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Prime Time: WunderBarr

Here’s a question for YOU. How do you react when someone tells, not asks, you that creatine or protein is bad for your kidneys, or liver or [insert your favorite organ here]?

[quote]David Barr wrote:
Here’s a question for YOU. How do you react when someone tells, not asks, you that creatine or protein is bad for your kidneys, or liver or [insert your favorite organ here]?[/quote]

I’m on the Anabolic Diet and one of my work mates told me “All that protein is bad for your kidneys”.

“Are you a qualified sports nutritionist?” I asked him.

“No”.

“Well shut the fuck up then”.

I’m a people person.

LOL Massif, I like that!

I guess everyone else is off debating Religion vs. Science.

[quote]Massif wrote:
“Are you a qualified sports nutritionist?” I asked him.

“No”.

“Well shut the fuck up then”.

I’m a people person.[/quote]

What’s going on Mr GoodBarr?

How was DC?

Dave,

I was curious about your thoughts on the following study:

Mechanism of amino acid-induced skeletal muscle insulin resistance in humans.

Krebs M, Krssak M, Bernroider E, Anderwald C, Brehm A, Meyerspeer M, Nowotny P, Roth E, Waldhausl W, Roden M.

Division of Endocrinology and Metabolism, Department of Internal Medicine III, University of Vienna Medical School, Vienna, Austria.

Plasma concentrations of amino acids are frequently elevated in insulin-resistant states, and a protein-enriched diet can impair glucose metabolism. This study examined effects of short-term plasma amino acid (AA) elevation on whole-body glucose disposal and cellular insulin action in skeletal muscle. Seven healthy men were studied for 5.5 h during euglycemic (5.5 mmol/l), hyperinsulinemic (430 pmol/l), fasting glucagon (65 ng/l), and growth hormone (0.4 microg/l) somatostatin clamp tests in the presence of low (approximately 1.6 mmol/l) and increased (approximately 4.6 mmol/l) plasma AA concentrations.

Glucose turnover was measured with D-[6,6-(2)H(2)]glucose. Intramuscular concentrations of glycogen and glucose-6-phosphate (G6P) were monitored using (13)C and (31)P nuclear magnetic resonance spectroscopy, respectively. A approximately 2.1-fold elevation of plasma AAs reduced whole-body glucose disposal by 25% (P < 0.01).

Rates of muscle glycogen synthesis decreased by 64% (180–315 min, 24 plus minus 3; control, 67 plus minus 10 micromol center dot l(-1) center dot min(-1); P < 0.01), which was accompanied by a reduction in G6P starting at 130 min (DeltaG6P(260–300 min), 18 plus minus 19; control, 103 plus minus 33 micromol/l; P < 0.05). In conclusion, plasma amino acid elevation induces skeletal muscle insulin resistance in humans by inhibition of glucose transport/phosphorylation, resulting in marked reduction of glycogen synthesis

[quote]David Barr wrote:
LOL Massif, I like that!

I guess everyone else is off debating Religion vs. Science.

[/quote]

Debating Religion vs. Science is mental masturbation. They are effectively pitting a logical arguement against a moral one, and logically, you can never use logic against an arguement based on emotion or faith. One requires proof, and one requires belief despite a lack of proof.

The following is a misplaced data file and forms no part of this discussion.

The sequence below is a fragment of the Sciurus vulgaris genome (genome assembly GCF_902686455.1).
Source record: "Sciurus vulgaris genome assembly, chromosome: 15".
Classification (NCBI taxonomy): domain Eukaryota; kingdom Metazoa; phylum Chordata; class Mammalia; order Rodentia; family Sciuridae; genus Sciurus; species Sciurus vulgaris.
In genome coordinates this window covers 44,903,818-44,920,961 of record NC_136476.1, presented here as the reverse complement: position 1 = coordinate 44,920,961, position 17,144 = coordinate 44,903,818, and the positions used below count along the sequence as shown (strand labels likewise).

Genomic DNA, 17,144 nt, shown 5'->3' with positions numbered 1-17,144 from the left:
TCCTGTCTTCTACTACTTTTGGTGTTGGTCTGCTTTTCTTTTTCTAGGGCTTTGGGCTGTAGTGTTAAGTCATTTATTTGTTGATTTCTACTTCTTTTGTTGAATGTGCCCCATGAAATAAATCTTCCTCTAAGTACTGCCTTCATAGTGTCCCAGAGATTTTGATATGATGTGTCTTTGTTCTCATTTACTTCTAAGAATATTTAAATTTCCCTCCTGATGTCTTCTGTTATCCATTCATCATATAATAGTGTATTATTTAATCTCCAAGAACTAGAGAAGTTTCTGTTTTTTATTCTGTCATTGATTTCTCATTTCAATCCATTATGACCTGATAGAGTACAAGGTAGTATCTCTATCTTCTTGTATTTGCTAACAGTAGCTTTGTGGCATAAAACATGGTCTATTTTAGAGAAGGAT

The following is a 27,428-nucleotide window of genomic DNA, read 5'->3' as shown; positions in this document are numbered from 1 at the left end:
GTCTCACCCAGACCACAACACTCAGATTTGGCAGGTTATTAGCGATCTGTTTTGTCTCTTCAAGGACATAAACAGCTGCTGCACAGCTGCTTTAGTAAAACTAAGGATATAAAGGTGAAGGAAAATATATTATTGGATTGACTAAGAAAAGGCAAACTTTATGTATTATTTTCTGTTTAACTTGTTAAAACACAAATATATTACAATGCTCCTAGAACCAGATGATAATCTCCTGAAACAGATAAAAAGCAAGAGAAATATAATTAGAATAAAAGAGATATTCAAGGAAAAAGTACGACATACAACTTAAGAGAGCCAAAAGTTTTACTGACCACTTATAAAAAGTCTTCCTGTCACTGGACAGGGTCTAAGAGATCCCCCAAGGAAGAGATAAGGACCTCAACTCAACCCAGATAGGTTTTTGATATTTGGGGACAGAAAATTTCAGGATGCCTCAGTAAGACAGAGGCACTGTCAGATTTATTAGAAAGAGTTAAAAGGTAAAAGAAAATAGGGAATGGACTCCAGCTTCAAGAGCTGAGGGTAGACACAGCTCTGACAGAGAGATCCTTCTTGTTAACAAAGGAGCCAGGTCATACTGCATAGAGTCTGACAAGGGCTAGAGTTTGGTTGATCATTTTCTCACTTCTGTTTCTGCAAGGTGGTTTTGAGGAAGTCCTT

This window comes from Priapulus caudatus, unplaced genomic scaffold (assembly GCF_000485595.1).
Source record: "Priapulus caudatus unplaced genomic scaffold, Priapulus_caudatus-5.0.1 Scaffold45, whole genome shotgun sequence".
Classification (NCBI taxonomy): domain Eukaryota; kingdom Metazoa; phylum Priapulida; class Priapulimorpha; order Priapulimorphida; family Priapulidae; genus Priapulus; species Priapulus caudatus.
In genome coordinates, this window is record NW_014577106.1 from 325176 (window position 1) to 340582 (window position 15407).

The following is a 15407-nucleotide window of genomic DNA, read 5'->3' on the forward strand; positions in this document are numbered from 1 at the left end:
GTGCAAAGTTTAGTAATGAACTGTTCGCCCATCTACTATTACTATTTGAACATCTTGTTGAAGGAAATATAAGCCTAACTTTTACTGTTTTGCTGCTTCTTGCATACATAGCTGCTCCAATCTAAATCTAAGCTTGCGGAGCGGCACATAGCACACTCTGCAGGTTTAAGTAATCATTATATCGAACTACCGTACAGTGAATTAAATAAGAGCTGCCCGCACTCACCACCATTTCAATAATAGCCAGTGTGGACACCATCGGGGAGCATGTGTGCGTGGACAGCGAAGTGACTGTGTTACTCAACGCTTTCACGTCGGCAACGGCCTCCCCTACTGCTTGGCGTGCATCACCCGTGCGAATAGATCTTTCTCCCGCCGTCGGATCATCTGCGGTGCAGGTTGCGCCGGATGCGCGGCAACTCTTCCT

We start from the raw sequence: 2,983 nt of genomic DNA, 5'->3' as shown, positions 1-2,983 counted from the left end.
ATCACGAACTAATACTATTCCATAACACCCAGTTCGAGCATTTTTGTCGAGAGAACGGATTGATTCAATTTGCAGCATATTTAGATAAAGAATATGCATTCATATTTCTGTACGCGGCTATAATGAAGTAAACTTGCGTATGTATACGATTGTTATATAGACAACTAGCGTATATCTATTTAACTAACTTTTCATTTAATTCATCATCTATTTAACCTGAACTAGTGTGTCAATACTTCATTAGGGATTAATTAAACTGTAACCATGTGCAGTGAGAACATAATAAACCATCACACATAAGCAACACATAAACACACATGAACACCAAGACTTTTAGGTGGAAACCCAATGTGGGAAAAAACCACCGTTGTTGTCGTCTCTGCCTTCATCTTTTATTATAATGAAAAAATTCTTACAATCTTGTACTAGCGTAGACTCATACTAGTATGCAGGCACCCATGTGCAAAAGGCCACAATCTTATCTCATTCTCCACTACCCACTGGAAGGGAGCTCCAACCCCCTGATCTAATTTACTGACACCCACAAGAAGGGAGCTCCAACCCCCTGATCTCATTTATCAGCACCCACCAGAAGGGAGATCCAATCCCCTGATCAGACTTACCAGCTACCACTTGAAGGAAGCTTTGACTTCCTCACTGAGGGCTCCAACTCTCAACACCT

I was reading a thread on the Warrior Diet yesterday, and it had some pretty interesting information on there. I’m definitely not thinking of trying something like, but what is your take on the whole “eat once a day like a madman and you’ll be a hard bastard” philosophy?

Dr. Ryan, DC was great, but Philll kept trying to steal my money like he did to you in Vegas.

Any suggestions?

There are several great PM questions that are worthwhile discussing here.

Q: 1) Why when in a state of free radical accumulation (post workout) should we not take Vitamin C and E? I’m not talking about mega doses, maybe just 350-500mg Vit. C and 200-400IU Vit E. How exactly does this hurt our progress. Wouldn’t we want to get rid of these free-radicals as they cause more cell damage to already damaged cells that we’re trying to repair???

This thinking isn’t completely incorrect, but when antioxidants are consumed in excess they become oxidative themselves. In other words, they become the very thing we are trying to avoid by taking them!

As for the smaller dosages mentioned above, we don’t have any data on that. I believe that smaller dosages are fine, but can’t imagine that the benefit is great enough to warrant the risk.

BSUbird, this one is right up my alley because it’s similar to a research project I worked on. We got to infuse all kinds of crazy crap into people, while examining their protein synthesis and insulin sensitivity. Pretty cool.

Anyway, we didn’t find that effect with an amino acid drink. Couple that with resistance exercise and there’s no problem at all.

Great question!

[quote]BSUbird wrote:
Dave,

I was curious about your thoughts on the following study:

Mechanism of amino acid-induced skeletal muscle insulin resistance in humans.[/quote]

Massif, that diet directly contradicts what I know about maintaining muscle mass in the face of starvation -which is essentially what we want to do while cutting.

There may be a trick or two of which I may not be aware of, but they had better be of David Blaine magnitude.

Good question.

[quote]Massif wrote: